Fantasy Basketball: NBA Free Agency -- Part III
The opening flurry of NBA Free Agency activity has slowed, but Alex Barutha and Nick Whalen catch up on the latest news and what it means for Fantasy hoops.
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What's the latest in NBA free agency?
What it means: With LeBron James leaving for the Lakers, there was little reason for Green to return to the Cavaliers, assuming the Cavaliers enter a re-build. Green had a solid resurgence last season, posting a career-high 52.0 effective field-goal percentage, scoring 10.8 points per game, and drawing 13 starts. Mike Scott, who came off the bench for the Wizards and played 18.5 minutes per game, inked a deal with the Clippers on Monday. So Green will slot into those minutes easily, as he's able to play both forward spots.
What it means: The former No. 4 overall pick's career was spiraling in the wrong direction this time last year, but a strong campaign in Memphis has him back on track. Evans averaged 19.4 points per game -- the most since his rookie season -- to go with 5.1 rebounds, 5.2 assists and 1.1 steals, while hitting 40 percent of his 3-pointers. Evans did miss 30 games, but that was due in large part to the Grizzlies' tanking efforts.
Evans doesn't exactly have a clear path to a starting spot in Indiana, but he can play three spots and will essentially step into a larger version of the role vacated by Lance Stephenson. Expect Evans to see time behind all three of Darren Collison, Victor Oladipo and Bojan Bogdanovic.
What it means: For Fantasy purposes, not much. Neto has played in a combined 81 games over the past two seasons and doesn't have a clear path to a much bigger role in 2018-19. Ricky Rubio emerged as an improved overall player last year, and when he's not handling the ball, it'll be in Donovan Mitchell's hands. Barring a couple of key injuries, Neto will again be Utah's third or fourth point guard.
Dwight Howard, Washington Wizards
The contract: One year, tax MLE
What it means: Howard will be joining his fourth team in four years, and his sixth team in eight years. Though last season's 16.6 points per game were his most since 2013-14, his 55.5 percent field-goal shooting was his lowest clip since his second year in the league. He also hasn't posted more than 1.6 blocks per contest since 2013-14. Howard isn't the scorer or defensive presence he used to be, but remains a force on the glass, and he's averaged at least 12.0 rebounds in each of the past two seasons.
Despite the red flags, Wizards management felt signing Howard to a one-year deal was a risk worth taking, especially since LeBron James has shifted to the Western Conference. With the East now being somewhat of a free-for-all outside of Boston, adding Howard to a roster that already has John Wall, Bradley Beal and Otto Porter could be all it takes to vault Washington near the top of the standings. From a Fantasy perspective, as long as Howard is a starter, he remains a walking double-double. As of now, the only other true center on the roster is Ian Mahinmi.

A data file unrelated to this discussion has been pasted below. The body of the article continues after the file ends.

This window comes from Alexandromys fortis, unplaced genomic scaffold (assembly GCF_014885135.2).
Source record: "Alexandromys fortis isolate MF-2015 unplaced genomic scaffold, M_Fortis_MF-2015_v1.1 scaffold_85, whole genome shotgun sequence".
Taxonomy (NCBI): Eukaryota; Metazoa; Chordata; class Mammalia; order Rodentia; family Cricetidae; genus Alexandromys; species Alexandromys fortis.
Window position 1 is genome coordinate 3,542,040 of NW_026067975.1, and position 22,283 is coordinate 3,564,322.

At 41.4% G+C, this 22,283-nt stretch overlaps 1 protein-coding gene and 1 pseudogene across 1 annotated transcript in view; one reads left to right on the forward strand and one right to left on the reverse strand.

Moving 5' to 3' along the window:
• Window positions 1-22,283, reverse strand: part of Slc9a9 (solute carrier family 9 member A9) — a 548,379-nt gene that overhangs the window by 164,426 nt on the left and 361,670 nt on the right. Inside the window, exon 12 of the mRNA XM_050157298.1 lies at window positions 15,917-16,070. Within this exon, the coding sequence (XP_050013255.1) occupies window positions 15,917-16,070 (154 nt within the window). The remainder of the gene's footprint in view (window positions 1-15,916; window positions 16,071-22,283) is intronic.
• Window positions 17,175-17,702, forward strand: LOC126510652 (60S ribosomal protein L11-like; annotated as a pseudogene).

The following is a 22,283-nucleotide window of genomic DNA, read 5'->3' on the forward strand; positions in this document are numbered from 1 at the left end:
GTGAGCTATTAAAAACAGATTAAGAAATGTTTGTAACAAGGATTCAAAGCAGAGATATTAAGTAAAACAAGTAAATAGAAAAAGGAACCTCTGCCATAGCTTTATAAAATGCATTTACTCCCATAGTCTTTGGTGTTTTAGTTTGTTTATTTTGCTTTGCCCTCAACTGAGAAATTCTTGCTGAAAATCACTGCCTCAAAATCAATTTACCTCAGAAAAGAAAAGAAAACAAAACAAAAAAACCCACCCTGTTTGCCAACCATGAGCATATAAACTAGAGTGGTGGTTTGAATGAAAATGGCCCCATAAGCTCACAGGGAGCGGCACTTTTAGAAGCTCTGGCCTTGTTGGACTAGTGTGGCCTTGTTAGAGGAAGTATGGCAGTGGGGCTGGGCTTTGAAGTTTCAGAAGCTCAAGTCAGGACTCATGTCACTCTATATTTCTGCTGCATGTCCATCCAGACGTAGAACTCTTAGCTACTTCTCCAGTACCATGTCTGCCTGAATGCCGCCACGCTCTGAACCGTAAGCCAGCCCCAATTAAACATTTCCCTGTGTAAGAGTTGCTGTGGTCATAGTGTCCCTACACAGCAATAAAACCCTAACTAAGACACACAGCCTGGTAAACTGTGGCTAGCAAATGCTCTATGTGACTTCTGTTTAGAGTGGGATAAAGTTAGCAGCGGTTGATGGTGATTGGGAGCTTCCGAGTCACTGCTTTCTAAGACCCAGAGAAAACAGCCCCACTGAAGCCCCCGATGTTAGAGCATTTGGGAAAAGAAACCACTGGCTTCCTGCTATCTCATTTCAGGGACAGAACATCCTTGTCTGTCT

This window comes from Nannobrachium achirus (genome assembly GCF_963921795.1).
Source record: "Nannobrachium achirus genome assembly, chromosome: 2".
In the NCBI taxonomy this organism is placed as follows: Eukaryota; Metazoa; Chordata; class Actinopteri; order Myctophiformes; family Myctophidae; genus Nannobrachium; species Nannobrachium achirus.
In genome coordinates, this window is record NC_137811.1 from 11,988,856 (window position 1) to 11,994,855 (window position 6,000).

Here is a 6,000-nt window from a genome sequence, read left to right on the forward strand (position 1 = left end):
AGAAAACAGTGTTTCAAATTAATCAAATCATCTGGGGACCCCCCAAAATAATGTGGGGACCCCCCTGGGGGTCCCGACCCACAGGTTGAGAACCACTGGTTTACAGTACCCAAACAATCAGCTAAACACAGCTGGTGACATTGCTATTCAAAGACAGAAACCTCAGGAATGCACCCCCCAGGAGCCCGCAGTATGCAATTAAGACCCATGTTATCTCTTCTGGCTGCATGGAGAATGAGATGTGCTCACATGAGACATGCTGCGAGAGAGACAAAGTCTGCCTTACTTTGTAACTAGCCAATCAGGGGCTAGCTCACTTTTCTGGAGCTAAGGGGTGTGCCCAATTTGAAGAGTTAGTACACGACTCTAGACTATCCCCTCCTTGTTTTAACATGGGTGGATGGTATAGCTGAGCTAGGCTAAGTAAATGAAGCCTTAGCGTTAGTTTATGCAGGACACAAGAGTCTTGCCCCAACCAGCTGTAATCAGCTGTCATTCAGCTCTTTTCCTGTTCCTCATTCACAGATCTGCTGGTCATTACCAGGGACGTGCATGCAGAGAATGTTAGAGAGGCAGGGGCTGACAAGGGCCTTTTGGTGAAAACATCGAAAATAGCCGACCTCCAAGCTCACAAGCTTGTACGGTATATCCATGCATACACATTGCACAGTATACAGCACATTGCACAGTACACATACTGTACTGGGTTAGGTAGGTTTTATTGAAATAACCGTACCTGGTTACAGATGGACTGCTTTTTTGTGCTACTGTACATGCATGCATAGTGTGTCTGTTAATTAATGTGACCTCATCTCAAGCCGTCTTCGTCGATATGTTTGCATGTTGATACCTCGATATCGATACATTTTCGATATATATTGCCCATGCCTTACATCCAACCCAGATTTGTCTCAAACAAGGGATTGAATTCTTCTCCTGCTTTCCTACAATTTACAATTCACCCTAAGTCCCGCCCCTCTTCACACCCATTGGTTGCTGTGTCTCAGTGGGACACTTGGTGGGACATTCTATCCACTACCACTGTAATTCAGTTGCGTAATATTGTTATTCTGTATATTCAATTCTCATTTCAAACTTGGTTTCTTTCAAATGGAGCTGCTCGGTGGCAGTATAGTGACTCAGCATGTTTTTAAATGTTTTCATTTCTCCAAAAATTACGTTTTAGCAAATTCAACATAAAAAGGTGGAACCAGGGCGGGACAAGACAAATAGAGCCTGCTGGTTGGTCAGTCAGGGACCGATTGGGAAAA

Dante Exum, Utah Jazz
The contract: Three years, $33 million
What it means: The career of the fifth overall pick in the 2014 NBA Draft has been plagued by injuries. Largely due to an ACL tear and a shoulder injury, Exum has appeared in only 162 games (67 starts) across four seasons. Despite that, the Jazz remain convinced of the soon-to-be 23-year-old's potential. At 6-foot-6 with above-average athleticism, Exum still has time to develop into a tough defender and finisher at the rim. However, he's struggled shooting from distance, posting a career mark of 30.6 percent from 3.
In the immediate future, Exum will probably continue his role as a backup (18.3 minutes per game over the past two seasons). But with Ricky Rubio's contract expiring next summer, Exum's new deal suggests Utah could be ready to experiment with starting him alongside Donovan Mitchell two seasons from now. Fantasy owners in redraft leagues don't need to lose sleep over Exum's contract, but it has interesting dynasty implications.
What it means: From a Fantasy perspective, only owners in deep leagues need to take note. The 13-year veteran should once again serve as Joel Embiid's backup and will only have Fantasy relevance in standard leagues and DFS if Embiid goes down with injury. Last season, Johnson saw 15.8 minutes per game and averaged 4.6 points, 4.5 rebounds and 1.6 assists.
Nemanja Bjelica, Philadelphia 76ers
The contract: One-year, MLE
What it means: After having his qualifying offer revoked by the Wolves, Bjelica will head east to bring shooting to a team that lost Ersan Ilyasova (Bucks) and Marco Belinelli (Spurs). Bjelica played a career-high 20.5 minutes per game in Minnesota last season, averaging 6.8 points and shooting 41.5 percent from beyond the arc. He'll likely be somewhat of a 3-point specialist for the Sixers
What it means: The veteran will stay on with the Thunder after providing depending backup point guard minutes last season. At this point in his career, the 34-year-old will likely continue to see limited playing time, and he won't be Fantasy relevant, barring an injury to Russell Westbrook.
What it means:
The former Kentucky standout went undrafted in 2017 before spending the preseason with the Trail Blazers. Briscoe was ultimately waived and spent last season overseas with BC Kalev-Cramo in Estonia. Briscoe apparently showed enough in 39 games -- 18.5 pts, 4.2 ast, 3.4 reb, 1.6 stl, 48.7% FG -- to pique the Magic's interest, and he appears to be in line to serve as the No. 3 point guard for a team that will likely add some sort of depth at the position before the end of free agency.
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